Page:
U.S. stocks fell on Thursday as financial stocks dropped on credit worries, overshadowing earlier optimism about technology company profits.

Lehman Brothers slashed earnings estimates on four top Wall Street banks, adding its voice to the chorus of widely followed research analysts warning credit turmoil would cut into bank profits.

Adding to negative sentiment Merrill Lynch cut its recommendation on Wal-Mart Stores Inc's stock to sell.

People are wary of the financials, said Eric Kuby, chief investment officer at North Star Investment Management Corp. in Chicago.

I do think that people continue to focus on the big question, 'How widespread are these credit problems?' And then you have high-profile analysts reminding the market that there are probably bad earnings from the financials coming in the back half of the year because of write-downs.

Technology stocks showed strength as investors bet business spending will support the sector's profits even as the housing slump hampers growth in other parts of the economy.

The Dow Jones industrial average was down 15.85 points, or 0.12 percent, at 13,273.44. The Standard & Poor's 500 Index was down 2.61 points, or 0.18 percent, at 1,461.15. The Nasdaq Composite Index was up 11.07 points, or 0.43 percent, at 2,574.23.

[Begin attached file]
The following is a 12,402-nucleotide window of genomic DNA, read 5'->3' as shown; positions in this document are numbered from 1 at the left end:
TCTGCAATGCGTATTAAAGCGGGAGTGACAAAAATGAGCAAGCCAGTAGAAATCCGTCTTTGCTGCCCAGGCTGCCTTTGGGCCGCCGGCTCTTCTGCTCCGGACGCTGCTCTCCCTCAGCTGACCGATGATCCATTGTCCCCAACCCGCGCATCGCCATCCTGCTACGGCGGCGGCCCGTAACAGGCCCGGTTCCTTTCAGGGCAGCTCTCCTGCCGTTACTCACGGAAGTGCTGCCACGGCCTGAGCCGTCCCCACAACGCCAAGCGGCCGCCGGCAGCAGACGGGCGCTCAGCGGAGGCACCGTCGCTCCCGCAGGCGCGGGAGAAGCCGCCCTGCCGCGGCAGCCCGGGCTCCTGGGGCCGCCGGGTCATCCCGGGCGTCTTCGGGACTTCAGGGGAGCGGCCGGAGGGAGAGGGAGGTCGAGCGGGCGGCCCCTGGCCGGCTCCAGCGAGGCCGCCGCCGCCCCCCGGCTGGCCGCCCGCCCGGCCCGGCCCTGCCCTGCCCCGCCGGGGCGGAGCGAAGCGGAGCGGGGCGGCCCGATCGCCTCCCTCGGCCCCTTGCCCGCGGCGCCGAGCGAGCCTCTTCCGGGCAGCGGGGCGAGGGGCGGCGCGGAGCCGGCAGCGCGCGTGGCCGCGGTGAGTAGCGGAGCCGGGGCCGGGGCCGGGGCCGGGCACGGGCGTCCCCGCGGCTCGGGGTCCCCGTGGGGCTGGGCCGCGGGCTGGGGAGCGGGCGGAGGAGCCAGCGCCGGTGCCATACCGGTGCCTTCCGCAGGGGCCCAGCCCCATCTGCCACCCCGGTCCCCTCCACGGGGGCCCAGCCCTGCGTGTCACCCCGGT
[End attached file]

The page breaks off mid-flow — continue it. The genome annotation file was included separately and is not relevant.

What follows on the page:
The Dow and the S&P had seesawed earlier, dropping first on news that toxic gas had been discovered in a United Nations building in New York but reversing the losses when U.N. officials said there was no danger.

Shares of Goldman Sachs, Bear Stearns, Morgan Stanley and Merrill Lynch fell after Lehman Brothers cut its price target on the banks, saying their third-quarter earnings would be hurt by the turmoil in the credit and asset backed mortgage markets.

Goldman Sachs' shares fell 0.8 percent to $172.34, Morgan Stanley fell 1.5 percent to $60.31, Bear Stearns slipped 0.43 percent to $106.64, while Merrill Lynch dropped 1.2 percent to $72.22.

H&R Block Inc shares fell 1.2 percent to $19.74 said the sale of its Option One Mortgage Corp. subprime lending unit may fall apart, as credit markets deteriorate and after its quarterly loss more than doubled.

Shares of Freddie Mac, the second-largest U.S. source of home loan funding, fell 4.55 percent to $60.40 after reporting second-quarter net income fell 45 percent from a year earlier as more borrowers defaulted on their loans.